0042 – How to Sell High Priced Items

“In this episode…”

We’re discussing the perils of selling high cost items. How do you get someone to buy things that cost alot of money?

Teaser Bullets

  • Tips on how to approach high cost sales
  • Selling high priced products online
  • Three keys to selling high priced products
  • Handling objections to your high price


  • How to Sell High Ticket Items in a Dwindling Economy – http://www.copyblogger.com/selling-expensive/
    • Show Them How Much Money They’ll Save – And that doesn’t mean putting some puffed-up value on a simple e-book or adding a copious amount of zeroes to the end of a dollar sign. Put into real, concrete numbers how much someone might spend looking for and buying all of the services or pieces needed to get something comparable to what you’re offering.
  • Drayton Birdhttps://twitter.com/DraytonBird
    • How do you market an expensive item? – http://www.marketingdonut.co.uk/marketing/marketing-strategy/how-do-you-market-an-expensive-item-
      • Continually qualify your prospect – Every so often, politely ask your prospect whether they’d prefer if they didn’t hear from you again. This not only saves time and money weeding out duff prospects. Another real advantage is forcing your other prospects to ask, “Are we interested in what you have to say and offer? Naturally, when you do this, you get more people than normal asking not to hear from you again. But at the same time you get more people letting you know their intentions and where they are in the buying process.
  • Samuel Junghennhttps://twitter.com/samueljunghenn
    • How To Sell High Priced Products On Your Website – http://www.thinkbigonline.com/how-to-sell-high-priced-products-on-your-website/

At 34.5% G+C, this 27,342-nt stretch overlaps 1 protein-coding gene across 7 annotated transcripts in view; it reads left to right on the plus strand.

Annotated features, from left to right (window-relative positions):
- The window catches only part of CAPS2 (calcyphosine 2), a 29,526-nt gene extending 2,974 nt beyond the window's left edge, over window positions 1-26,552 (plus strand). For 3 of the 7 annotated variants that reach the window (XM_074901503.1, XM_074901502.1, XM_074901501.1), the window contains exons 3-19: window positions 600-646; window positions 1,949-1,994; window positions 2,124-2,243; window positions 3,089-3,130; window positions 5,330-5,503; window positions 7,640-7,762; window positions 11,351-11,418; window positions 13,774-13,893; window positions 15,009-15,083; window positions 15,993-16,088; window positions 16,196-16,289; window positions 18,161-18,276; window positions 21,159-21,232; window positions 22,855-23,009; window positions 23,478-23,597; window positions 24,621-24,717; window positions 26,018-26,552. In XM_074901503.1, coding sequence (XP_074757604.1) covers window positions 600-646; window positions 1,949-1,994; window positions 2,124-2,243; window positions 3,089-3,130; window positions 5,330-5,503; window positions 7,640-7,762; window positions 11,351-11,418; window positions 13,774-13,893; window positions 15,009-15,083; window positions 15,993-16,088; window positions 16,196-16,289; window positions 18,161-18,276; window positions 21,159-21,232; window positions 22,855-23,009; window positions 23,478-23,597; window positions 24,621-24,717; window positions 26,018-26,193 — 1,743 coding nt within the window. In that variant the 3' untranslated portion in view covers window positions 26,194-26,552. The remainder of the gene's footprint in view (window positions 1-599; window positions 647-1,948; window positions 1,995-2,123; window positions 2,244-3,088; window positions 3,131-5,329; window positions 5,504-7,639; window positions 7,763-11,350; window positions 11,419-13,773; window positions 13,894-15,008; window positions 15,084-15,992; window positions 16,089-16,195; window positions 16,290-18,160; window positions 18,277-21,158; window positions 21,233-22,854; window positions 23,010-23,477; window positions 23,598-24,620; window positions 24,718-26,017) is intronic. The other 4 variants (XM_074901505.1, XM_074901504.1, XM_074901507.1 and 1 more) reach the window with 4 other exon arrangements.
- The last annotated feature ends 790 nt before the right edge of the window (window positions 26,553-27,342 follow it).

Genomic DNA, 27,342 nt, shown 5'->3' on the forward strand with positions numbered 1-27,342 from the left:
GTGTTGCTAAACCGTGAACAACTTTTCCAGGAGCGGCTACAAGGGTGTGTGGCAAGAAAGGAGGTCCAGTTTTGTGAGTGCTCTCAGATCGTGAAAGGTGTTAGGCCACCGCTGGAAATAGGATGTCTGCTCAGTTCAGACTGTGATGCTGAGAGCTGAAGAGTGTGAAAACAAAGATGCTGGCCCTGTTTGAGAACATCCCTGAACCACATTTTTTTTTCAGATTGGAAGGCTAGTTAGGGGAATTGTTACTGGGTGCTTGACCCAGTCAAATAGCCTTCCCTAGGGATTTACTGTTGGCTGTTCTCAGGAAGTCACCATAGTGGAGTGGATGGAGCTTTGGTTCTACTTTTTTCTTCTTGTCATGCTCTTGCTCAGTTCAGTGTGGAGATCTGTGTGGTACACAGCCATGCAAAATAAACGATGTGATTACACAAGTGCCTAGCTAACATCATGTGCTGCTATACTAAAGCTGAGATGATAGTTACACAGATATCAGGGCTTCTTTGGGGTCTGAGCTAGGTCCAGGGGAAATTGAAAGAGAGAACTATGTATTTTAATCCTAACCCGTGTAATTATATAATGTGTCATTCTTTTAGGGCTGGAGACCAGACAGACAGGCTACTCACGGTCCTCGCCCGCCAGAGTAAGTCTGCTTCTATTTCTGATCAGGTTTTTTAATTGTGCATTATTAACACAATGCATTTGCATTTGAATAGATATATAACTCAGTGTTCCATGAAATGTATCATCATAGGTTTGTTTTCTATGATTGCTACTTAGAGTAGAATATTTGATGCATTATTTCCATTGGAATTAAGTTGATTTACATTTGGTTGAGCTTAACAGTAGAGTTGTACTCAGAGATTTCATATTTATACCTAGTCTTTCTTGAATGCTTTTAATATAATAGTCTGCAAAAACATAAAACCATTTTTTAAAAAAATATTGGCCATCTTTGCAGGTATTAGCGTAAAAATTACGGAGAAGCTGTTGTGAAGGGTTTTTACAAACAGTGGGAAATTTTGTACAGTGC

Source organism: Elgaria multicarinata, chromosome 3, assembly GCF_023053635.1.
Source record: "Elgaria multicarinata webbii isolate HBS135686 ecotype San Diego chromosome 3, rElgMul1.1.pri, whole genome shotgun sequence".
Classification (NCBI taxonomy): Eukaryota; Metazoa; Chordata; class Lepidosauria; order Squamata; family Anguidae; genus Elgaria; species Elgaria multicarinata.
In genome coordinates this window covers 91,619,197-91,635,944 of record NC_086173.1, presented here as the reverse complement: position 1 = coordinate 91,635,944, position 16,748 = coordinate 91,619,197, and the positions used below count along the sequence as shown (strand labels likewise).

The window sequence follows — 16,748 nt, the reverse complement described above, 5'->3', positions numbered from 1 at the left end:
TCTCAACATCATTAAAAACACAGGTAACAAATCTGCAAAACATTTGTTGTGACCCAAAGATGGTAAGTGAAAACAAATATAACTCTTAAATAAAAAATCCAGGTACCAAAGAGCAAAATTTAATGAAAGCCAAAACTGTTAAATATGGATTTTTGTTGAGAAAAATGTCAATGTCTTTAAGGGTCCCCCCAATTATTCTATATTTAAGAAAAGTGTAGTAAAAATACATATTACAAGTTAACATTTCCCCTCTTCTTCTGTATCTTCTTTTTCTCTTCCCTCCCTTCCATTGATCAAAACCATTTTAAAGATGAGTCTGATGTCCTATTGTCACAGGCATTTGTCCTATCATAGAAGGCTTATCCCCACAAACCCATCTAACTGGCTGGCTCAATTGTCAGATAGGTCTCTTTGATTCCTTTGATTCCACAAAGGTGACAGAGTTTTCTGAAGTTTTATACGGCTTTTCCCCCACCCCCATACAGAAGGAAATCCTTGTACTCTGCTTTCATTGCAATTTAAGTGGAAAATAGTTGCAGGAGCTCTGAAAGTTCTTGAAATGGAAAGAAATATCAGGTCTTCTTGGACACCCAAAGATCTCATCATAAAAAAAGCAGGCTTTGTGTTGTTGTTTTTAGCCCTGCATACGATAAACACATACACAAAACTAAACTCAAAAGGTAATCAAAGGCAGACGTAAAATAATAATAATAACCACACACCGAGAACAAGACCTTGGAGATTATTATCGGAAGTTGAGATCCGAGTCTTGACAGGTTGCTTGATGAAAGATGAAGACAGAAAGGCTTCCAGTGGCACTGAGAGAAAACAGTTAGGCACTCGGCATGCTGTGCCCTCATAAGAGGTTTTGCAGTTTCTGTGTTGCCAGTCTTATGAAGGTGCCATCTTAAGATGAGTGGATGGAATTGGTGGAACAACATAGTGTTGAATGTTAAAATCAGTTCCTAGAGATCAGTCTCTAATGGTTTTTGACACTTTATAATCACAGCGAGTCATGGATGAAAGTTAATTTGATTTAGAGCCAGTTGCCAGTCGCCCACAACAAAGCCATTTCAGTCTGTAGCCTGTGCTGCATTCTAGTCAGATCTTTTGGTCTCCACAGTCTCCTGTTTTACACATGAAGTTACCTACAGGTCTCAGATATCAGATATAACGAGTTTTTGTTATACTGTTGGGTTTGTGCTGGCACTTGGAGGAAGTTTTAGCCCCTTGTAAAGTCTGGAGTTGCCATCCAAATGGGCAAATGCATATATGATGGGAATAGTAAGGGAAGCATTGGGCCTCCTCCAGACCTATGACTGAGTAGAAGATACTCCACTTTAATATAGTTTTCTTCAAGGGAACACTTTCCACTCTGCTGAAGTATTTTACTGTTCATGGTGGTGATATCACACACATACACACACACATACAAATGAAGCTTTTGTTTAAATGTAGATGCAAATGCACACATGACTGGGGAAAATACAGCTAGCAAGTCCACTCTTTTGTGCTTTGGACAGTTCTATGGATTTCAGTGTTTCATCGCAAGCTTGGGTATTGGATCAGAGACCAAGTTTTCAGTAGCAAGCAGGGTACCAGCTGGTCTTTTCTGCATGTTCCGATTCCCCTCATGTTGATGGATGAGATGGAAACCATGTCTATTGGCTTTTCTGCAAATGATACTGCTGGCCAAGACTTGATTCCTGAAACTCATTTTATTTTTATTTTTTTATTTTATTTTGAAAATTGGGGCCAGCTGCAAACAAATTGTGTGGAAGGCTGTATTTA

• Rule #2: A Lead Is Better Than No Lead
      • Not all websites are designed to generate sales, sometimes it’s best to generate a lead rather than generating a sale.  If you’re selling a complex item at a high price then you may need to generate a lead for you to call and follow up rather than a straight sale.
      • Don’t disregard a website because you can’t generate an online sale, you’d be amazed how many leads you could generate, and with a high priced product you don’t need to generate many sales to cover your costs.


  • Brett Welchhttps://twitter.com/brettw
    • Never Too Expensive: A Guide To Selling True Value – http://www.businesscatalyst.com/bc-blog/never-too-expensive-a-guide-to-selling-true-value
      • Expectations. Your expectations about a product and it’s price or quality are shaped by your experiences with comparable things.
      • Image. The look and surroundings of a product affect the perceived value of the product.
      • Words. The words and attitude you and your customers take when describing the product affect the perceived value of the products.
      • That’s it. If people are saying you’re too expensive, then you’ve messed up on one (or all) of the above three.
  • Jim Connollyhttps://twitter.com/ThisIsJimsBlog
    • How to sell ANYTHING! – http://jimsmarketingblog.com/2008/11/03/how-to-sell-anything/
      • If you are finding it hard to sell something, the temptation is often to lower the price, especially during a tough economic climate.  This is almost always a REALLY bad idea! Ironically, when we speak with buyers we find that price is not primarily what they base their buying decision on!  We find that quality, support, utility and backup are ranked higher than price.